Sunday 15 September 2013

Whip Hand by Dick Francis

I recently finished doing jury duty. But not before I ran out of books to read.

Knowing there would be long, boring periods of down-time and waiting around, I had taken a big fat classic World War 2 novel with me. But through bad planning I managed to finish this book before the jury service was finished with me.

So I went to inspect the shelf of books which were provided by the crown court for the enjoyment of us jurors (there was also the world's worst collection of freebie give-away magazines). The book shelf was actually better than I expected. I had anticipated lots of Stephen King and Dean Koontz, and sure enough there they were. But there was also Margaret Atwood...

And my old friend Dick Francis.

Whip Hand is the second adventure of Sid Halley, a former jockey turned private detective who lost his hand after it was crushed by a horse. He now has an electronic prosthetic with which he is rather adept. Halley appeared in four novels, starting with Odds Against, and he is the author's only real series character.

Whip Hand was sheer delight to read. Having gone away from Dick Francis for a while, I'd forgotten how beautifully written his books are, and how addictively readable.

All of Francis's virtues were on display: the vivid character names (Rammileese), the enthralling plot (which springs a neat surprise at the end — I absolutely did not see it coming) and the minimal yet richly evocative descriptions — he describes how the hero and his sidekick, on a burglary mission, pause in a stairwell and "dumped the clinking bag of tools" and then, once they've broken into the office to seek out the information they're after: "in the strong evening sunlight we sat and read the reports."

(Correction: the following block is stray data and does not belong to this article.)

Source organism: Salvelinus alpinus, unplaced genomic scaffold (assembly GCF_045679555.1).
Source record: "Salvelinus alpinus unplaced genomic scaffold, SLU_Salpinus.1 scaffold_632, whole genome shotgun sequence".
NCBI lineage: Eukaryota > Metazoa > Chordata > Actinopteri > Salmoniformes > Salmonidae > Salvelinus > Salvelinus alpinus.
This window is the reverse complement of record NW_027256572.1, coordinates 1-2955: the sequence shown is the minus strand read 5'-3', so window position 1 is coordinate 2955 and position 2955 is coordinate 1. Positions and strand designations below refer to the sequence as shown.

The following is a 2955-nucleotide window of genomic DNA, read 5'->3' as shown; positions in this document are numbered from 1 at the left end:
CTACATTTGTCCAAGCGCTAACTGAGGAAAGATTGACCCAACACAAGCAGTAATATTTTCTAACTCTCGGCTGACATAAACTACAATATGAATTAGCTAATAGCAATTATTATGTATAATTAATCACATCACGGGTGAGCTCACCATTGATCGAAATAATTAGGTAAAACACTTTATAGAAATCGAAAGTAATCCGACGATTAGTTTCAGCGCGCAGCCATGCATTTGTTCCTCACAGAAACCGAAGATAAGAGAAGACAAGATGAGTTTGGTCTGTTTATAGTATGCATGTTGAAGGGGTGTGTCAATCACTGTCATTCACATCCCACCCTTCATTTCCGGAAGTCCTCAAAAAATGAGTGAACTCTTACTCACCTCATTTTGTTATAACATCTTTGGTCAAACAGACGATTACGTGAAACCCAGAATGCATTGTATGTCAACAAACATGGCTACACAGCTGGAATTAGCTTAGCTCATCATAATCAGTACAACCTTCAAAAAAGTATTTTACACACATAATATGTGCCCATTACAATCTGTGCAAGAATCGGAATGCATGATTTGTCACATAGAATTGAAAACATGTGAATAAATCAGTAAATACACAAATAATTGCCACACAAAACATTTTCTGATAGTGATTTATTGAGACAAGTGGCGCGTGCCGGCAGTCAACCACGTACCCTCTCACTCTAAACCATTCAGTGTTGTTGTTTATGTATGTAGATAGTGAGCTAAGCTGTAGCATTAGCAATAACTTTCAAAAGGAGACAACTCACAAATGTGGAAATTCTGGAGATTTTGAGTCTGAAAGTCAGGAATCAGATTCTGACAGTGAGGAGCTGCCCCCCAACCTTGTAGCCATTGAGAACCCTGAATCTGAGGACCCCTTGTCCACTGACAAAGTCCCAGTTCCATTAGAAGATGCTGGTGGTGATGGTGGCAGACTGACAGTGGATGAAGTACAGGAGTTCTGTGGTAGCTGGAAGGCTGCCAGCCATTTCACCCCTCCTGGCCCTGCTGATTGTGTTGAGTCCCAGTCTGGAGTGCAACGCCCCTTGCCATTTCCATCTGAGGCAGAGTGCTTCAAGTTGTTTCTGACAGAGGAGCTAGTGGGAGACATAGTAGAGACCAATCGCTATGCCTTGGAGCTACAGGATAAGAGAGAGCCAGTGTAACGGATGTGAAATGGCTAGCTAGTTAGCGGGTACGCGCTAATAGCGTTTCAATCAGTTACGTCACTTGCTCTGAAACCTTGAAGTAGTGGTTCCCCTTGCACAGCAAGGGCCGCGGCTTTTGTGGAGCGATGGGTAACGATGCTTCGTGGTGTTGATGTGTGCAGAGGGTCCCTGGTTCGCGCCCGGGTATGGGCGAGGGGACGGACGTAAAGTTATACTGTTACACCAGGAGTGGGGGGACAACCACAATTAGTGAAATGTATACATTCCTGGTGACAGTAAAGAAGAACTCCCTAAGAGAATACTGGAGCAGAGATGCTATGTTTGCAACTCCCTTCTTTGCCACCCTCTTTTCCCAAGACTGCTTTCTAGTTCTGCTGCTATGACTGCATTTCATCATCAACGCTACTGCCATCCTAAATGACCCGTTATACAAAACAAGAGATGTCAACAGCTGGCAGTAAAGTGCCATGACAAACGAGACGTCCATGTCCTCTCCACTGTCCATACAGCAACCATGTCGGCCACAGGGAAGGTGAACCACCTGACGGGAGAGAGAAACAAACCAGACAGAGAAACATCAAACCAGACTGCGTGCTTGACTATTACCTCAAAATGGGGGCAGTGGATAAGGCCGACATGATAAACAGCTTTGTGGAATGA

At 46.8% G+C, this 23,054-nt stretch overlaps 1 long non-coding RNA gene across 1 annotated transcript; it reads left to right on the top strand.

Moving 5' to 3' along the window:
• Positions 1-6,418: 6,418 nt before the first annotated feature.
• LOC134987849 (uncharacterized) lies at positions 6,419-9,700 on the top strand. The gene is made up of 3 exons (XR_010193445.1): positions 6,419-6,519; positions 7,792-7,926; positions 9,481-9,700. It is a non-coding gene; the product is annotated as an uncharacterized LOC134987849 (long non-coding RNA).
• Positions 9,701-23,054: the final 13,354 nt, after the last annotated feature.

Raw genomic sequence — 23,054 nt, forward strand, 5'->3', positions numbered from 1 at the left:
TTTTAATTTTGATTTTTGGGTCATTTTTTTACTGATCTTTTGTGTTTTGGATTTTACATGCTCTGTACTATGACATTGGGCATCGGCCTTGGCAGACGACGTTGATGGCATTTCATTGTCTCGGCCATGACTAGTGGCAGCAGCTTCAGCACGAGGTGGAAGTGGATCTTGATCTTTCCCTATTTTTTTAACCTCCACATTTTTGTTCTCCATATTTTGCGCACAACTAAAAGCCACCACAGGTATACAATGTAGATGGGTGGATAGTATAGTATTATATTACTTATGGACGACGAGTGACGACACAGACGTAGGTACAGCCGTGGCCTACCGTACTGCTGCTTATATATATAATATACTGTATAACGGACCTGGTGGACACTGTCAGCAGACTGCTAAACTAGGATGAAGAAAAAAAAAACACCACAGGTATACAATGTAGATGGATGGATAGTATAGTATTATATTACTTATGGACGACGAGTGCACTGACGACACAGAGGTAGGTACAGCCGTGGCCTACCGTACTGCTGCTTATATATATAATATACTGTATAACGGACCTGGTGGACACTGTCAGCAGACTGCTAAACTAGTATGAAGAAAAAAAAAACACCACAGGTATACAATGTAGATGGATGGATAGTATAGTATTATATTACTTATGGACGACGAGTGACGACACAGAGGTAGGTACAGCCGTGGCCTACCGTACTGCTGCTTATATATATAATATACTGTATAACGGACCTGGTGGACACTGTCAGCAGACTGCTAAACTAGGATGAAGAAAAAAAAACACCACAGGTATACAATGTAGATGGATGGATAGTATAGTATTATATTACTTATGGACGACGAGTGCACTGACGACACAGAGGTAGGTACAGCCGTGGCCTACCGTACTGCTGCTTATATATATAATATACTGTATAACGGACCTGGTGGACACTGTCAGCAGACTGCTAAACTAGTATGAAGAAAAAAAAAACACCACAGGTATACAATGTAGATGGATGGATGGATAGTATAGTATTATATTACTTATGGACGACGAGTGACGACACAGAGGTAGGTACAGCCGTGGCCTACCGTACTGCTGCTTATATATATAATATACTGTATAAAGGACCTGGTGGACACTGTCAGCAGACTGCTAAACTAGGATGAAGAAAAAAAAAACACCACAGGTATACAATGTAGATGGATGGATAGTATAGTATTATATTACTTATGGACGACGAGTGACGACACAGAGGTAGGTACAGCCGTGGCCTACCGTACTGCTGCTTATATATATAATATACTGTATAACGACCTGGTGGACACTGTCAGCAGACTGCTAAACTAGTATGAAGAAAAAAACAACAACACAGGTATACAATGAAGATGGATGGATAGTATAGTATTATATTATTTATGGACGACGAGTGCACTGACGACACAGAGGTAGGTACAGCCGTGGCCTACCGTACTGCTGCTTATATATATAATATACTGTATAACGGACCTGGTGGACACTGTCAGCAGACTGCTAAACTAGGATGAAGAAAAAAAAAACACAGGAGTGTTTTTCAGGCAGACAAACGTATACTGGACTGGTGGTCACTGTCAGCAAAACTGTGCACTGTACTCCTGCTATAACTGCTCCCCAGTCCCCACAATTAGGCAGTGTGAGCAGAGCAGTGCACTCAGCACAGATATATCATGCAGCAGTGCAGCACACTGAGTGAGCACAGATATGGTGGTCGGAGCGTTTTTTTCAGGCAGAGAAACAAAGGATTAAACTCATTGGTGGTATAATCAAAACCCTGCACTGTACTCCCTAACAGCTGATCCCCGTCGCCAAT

Another distinctive feature of Dick Francis's thrillers is how remarkably non-vindictive they are. At the end after Sid has been put through hell by the bad guys and finally triumphed over them, his father-in-law, a retired admiral, asks him if he doesn't want to gloat. Sid says, "And in your war at sea, what did you do when you saw an enemy drowning? Gloat? Push him under?"

"Take him prisoner," says the Admiral. 

(However, having recently read The Cruel Sea, I might point out to Sid and the Admiral that there was a certain amount of leaving the enemy to drown, not to mention machine-gunning them in the water. Particularly if they were U-boat crews.)

Oh yes, one last thing. I resisted any urge to steal the crown court's copy of Whip Hand and returned it to their book shelf for another lucky juror to enjoy.

(Image credits: Normally in these Dick Francis posts I use the covers with the Colin Thomas photographs as my main image at the top, because they're so terrific. But this time I just had to use the cover design by the great David Larkin. Not only was it the copy I actually read, it's also a quiet little masterpiece of design. Look at how Larkin has put the text of the cover inside the hand to strengthen the image. This is from Manyhill Books via ABE. The Colin Thomas cover, also excellent, is the second one down. It's from the ever reliable Jan-Willem Hubbers — a fine Dick Francis resource. The striking painted shotgun-and-hand cover, referencing a crucial plot point, is from Noble Net. The other covers are from Good Reads.)

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